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Chapter Contents
Chapter Introduction
NAG Toolbox

NAG Toolbox: nag_specfun_kelvin_bei (s19ab)


    1  Purpose
    2  Syntax
    7  Accuracy
    9  Example


nag_specfun_kelvin_bei (s19ab) returns a value for the Kelvin function beix via the function name.


[result, ifail] = s19ab(x)
[result, ifail] = nag_specfun_kelvin_bei(x)


nag_specfun_kelvin_bei (s19ab) evaluates an approximation to the Kelvin function beix.
Note:  bei-x=beix, so the approximation need only consider x0.0.
The function is based on several Chebyshev expansions:
For 0x5,
beix = x24 r=0 ar Tr t ,   with ​ t=2 x5 4 - 1 ;  
For x>5,
beix=ex/22πx 1+1xat sinα-1xbtcosα  
+ex/22π x 1+1xct cosβ-1xdtsinβ  
where α= x2- π8 , β= x2+ π8 ,
and at, bt, ct, and dt are expansions in the variable t= 10x-1.
When x is sufficiently close to zero, the result is computed as beix= x24 . If this result would underflow, the result returned is beix=0.0.
For large x, there is a danger of the result being totally inaccurate, as the error amplification factor grows in an essentially exponential manner; therefore the function must fail.


Abramowitz M and Stegun I A (1972) Handbook of Mathematical Functions (3rd Edition) Dover Publications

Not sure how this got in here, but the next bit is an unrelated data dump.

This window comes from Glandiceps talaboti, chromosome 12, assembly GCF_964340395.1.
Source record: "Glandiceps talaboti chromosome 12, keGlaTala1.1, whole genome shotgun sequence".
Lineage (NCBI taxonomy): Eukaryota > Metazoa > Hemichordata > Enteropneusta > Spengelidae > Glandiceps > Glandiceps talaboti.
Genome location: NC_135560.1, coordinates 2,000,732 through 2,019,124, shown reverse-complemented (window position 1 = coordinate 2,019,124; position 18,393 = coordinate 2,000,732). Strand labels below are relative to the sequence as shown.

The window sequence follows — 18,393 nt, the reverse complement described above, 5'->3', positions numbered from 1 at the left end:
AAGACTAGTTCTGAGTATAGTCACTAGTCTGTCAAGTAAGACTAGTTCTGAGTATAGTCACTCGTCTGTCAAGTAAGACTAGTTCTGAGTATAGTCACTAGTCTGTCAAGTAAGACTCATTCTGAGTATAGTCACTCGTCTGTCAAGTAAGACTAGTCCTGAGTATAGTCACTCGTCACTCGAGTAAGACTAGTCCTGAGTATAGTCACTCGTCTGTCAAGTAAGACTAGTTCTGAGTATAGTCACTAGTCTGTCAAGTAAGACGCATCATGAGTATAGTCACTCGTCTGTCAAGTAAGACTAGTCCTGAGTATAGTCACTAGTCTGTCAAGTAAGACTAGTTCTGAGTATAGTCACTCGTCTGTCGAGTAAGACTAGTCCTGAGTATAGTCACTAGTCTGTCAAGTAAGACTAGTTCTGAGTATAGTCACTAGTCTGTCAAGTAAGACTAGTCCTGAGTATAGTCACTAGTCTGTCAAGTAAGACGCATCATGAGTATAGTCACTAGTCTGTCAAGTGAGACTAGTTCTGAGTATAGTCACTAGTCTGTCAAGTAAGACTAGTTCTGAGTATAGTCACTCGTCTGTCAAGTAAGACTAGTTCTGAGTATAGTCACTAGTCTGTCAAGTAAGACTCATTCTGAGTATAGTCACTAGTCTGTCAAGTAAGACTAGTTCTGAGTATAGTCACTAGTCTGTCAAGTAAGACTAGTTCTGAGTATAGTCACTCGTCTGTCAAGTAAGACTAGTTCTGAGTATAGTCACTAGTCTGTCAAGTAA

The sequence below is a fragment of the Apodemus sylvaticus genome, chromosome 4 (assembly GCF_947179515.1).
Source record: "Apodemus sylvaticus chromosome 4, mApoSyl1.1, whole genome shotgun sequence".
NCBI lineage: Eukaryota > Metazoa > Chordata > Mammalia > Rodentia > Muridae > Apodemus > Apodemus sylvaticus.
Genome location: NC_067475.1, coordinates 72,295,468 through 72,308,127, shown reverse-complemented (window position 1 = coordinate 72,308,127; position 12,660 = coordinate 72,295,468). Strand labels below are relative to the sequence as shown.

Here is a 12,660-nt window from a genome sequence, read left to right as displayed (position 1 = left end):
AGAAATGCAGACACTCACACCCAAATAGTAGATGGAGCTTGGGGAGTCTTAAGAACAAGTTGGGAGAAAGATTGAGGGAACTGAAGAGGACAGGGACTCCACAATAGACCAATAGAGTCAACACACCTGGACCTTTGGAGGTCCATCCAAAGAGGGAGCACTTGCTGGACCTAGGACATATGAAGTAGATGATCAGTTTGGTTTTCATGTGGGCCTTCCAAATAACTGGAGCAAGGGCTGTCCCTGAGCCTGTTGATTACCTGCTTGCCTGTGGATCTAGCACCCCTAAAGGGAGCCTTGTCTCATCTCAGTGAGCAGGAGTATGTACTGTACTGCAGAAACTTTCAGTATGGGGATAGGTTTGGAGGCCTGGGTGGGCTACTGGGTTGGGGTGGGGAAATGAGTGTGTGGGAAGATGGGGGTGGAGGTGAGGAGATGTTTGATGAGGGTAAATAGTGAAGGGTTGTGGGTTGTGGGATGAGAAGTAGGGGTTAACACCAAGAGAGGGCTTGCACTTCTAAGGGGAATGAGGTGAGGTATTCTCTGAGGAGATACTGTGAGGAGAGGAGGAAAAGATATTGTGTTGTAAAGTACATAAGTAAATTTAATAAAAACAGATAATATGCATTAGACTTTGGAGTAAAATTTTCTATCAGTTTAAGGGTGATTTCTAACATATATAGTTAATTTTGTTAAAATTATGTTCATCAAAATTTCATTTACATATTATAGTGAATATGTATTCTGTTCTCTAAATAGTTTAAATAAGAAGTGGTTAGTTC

Compulsory Input Parameters

1:     x – double scalar
The argument x of the function.

Optional Input Parameters


Output Parameters

1:     result – double scalar
The result of the function.
2:     ifail int64int32nag_int scalar
ifail=0 unless the function detects an error (see Error Indicators and Warnings).

Error Indicators and Warnings

Errors or warnings detected by the function:
On entry, absx is too large for an accurate result to be returned. On soft failure, the function returns zero.
An unexpected error has been triggered by this routine. Please contact NAG.
Your licence key may have expired or may not have been installed correctly.
Dynamic memory allocation failed.


Since the function is oscillatory, the absolute error rather than the relative error is important. Let E be the absolute error in the function, and δ be the relative error in the argument. If δ is somewhat larger than the machine precision, then we have:
E x2 - ber1x+ bei1x δ  
(provided E is within machine bounds).
For small x the error amplification is insignificant and thus the absolute error is effectively bounded by the machine precision.
For medium and large x, the error behaviour is oscillatory and its amplitude grows like x2π ex/2. Therefore it is impossible to calculate the functions with any accuracy when xex/2> 2πδ . Note that this value of x is much smaller than the minimum value of x for which the function overflows.

Further Comments



This example reads values of the argument x from a file, evaluates the function at each value of x and prints the results.
function s19ab_example

fprintf('s19ab example results\n\n');

x = [0.1   1    2.5   5   10   15   -1];
n = size(x,2);
result = x;

for j=1:n
  [result(j), ifail] = s19ab(x(j));

disp('      x          bei(x)');
fprintf('%12.3e%12.3e\n',[x; result]);

s19ab example results

      x          bei(x)
   1.000e-01   2.500e-03
   1.000e+00   2.496e-01
   2.500e+00   1.457e+00
   5.000e+00   1.160e-01
   1.000e+01   5.637e+01
   1.500e+01  -2.953e+03
  -1.000e+00   2.496e-01

PDF version (NAG web site, 64-bit version, 64-bit version)
Chapter Contents
Chapter Introduction
NAG Toolbox

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